Profile: PellOverton Architects
Started: 2003 Location: Providence, New York City Focus: Architecture
Story by Nicole King.
Ben Pell believes architecture can be more than a silent backdrop for activity. He works to design spaces that are active participants in our lives, interactions, and communities. By playing with color, materials, and lighting, Pell is interested in how design stimulates different relations between people and their physical environments.
After co-founding PellOverton Architects with Tate Overton in New York City during 2003, Pell initially worked on residential spaces. But as his work evolved, he saw opportunity in larger community spaces: places where groups gather, intervene and engage. With this interest, Pell began creating multi-faceted
domestic spaces that encourage people to notice the unique character of surroundings. Pell explains that this develops a space that responds to us, rather than one that simply listens.
Determined to curate engagement through spaces, he sought to redesign areas that are often forgotten or neglected, like stairwells and hallways, to encourage previously unanticipated interactions. For instance, Pell designed integrated surfaces throughout a school building for students to display work as a way of establishing a holistic learning environment outside the classroom. Manipulating these boundaries of inside and outside helps Pell achieve his
goals to support and reflect the values of the entire community. By designing spaces that increase opportunities for people to connect, he believes his work is participating in the act of strengthening networks and communities.
Many of Pell’s projects are adaptive reuse, which poses unique challenges to accomplishing these goals. When working with the qualities and conditions of existing buildings, environmental hazards and other structural limitations are often present. But, they provide critical resistance which forces Pell to think in innovative ways. These projects encourage him to generate ideas that he would not have otherwise.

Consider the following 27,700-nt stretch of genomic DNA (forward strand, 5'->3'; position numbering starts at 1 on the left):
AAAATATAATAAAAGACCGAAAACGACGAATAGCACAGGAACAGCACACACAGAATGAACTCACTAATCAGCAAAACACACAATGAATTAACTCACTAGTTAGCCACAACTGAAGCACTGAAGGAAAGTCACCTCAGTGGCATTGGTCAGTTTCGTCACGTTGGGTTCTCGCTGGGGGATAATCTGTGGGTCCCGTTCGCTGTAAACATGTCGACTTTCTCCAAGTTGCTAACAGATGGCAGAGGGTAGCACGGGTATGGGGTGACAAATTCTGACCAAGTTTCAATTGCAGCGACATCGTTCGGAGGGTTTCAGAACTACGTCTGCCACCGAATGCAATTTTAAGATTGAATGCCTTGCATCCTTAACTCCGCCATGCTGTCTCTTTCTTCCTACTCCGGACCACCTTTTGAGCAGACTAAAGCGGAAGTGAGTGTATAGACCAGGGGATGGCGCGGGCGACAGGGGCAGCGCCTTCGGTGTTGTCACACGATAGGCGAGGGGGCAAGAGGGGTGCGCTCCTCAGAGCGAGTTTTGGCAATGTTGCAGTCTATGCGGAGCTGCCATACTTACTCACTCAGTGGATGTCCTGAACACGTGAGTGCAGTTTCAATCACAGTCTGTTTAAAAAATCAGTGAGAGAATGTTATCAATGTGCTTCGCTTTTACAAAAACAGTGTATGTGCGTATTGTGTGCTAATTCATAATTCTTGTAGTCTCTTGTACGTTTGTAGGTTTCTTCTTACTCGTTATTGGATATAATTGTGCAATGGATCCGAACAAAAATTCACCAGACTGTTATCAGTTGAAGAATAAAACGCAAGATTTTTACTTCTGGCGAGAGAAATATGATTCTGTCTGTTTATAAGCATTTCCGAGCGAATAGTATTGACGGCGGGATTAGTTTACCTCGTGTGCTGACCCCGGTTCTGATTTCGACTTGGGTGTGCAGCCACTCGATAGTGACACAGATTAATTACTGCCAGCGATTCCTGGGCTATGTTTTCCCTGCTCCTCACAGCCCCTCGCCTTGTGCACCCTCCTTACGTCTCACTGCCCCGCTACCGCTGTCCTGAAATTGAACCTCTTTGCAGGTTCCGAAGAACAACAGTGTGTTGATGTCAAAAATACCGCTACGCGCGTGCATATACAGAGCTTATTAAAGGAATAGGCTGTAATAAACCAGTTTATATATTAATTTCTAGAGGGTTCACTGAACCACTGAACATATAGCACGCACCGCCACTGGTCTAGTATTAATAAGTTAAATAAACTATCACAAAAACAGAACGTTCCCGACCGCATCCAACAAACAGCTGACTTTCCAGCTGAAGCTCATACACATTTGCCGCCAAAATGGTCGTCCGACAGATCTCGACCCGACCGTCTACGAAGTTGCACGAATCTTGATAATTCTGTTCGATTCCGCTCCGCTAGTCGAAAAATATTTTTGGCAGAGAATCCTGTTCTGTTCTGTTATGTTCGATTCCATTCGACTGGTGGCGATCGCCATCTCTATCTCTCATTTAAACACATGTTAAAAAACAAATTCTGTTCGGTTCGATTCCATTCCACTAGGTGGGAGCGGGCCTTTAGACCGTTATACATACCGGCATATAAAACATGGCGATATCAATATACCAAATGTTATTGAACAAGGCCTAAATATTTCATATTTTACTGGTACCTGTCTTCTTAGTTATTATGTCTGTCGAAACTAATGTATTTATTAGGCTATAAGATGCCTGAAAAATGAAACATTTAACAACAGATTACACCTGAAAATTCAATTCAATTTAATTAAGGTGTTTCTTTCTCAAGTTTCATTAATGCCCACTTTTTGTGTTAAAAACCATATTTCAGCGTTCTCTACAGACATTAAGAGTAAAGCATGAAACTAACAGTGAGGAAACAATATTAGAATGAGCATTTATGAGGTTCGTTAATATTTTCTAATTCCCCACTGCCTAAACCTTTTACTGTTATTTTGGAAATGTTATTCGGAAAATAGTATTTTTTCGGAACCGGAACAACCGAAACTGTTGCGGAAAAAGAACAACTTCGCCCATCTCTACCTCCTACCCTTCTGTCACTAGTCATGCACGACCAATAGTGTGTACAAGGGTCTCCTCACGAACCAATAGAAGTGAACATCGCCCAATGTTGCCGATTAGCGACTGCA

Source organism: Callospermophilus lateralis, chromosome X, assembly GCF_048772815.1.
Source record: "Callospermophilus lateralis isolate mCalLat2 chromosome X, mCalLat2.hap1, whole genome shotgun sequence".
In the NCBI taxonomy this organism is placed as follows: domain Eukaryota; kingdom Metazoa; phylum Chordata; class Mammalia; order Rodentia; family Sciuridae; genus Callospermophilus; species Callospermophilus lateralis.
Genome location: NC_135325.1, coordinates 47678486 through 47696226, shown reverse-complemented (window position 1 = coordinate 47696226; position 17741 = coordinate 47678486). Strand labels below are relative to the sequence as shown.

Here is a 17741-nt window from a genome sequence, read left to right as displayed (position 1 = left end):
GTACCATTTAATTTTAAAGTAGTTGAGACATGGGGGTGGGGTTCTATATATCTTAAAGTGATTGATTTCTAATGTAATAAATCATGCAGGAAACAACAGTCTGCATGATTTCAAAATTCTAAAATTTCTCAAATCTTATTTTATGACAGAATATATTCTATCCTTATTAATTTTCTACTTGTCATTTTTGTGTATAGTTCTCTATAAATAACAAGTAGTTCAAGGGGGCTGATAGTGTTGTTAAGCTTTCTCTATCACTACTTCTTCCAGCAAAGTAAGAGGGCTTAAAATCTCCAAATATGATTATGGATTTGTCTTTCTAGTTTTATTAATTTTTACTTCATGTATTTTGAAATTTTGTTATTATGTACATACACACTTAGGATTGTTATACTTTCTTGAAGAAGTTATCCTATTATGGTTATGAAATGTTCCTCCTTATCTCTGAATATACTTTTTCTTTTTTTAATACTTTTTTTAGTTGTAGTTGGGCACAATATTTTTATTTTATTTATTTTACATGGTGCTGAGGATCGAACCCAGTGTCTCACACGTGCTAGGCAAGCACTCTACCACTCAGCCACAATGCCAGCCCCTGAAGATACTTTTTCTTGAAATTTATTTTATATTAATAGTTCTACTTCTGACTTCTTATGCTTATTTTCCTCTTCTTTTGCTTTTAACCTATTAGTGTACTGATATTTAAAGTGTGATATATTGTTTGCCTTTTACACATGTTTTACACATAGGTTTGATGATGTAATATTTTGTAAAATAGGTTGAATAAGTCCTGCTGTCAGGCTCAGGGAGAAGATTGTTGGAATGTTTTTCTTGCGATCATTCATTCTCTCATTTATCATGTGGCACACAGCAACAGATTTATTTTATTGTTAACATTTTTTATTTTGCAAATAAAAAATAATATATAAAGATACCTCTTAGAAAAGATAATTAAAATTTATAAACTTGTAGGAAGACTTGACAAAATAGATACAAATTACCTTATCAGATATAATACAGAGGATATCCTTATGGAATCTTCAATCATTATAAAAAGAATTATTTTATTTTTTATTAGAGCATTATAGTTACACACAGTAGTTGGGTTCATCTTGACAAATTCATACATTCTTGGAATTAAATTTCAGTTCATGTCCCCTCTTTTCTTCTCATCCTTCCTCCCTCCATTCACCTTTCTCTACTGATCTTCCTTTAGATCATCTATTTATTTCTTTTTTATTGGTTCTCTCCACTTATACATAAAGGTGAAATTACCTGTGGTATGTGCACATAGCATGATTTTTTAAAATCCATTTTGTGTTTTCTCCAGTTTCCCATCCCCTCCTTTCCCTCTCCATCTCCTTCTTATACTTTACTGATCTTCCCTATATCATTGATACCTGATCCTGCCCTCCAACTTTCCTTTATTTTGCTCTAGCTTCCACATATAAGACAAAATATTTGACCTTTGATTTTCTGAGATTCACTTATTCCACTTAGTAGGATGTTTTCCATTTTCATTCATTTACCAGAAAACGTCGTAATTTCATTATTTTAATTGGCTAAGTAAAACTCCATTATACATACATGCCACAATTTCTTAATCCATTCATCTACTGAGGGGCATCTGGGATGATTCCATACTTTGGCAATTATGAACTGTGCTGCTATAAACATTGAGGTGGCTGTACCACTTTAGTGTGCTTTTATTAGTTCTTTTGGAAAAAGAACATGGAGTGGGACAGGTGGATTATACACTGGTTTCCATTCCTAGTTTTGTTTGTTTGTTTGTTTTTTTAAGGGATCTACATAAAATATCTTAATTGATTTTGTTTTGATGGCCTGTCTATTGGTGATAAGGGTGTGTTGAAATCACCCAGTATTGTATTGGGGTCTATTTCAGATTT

By designing spaces that increase opportunities for people to connect, [Pell] believes his work is participating in the act of strengthening networks and communities.
With offices in New York City and Providence, Pell must adapt his approach for these distinct urban contexts. Providence’s small size allows him the flexibility to think of design in a different scale. According to Pell, creative partnership seems to be the trajectory of the architecture and design industry as a whole: with the expansion of technology, people are more connected, allowing diverse design fields to connect and innovate together.
Pell is committed to working with institutions that are creative in their nature, and remains dedicated to working with centers of community, such as museums and small cultural spaces.
Having been in Providence for only a year, he is excited to get more involved in the collaborative and dynamic creative community he’s found here.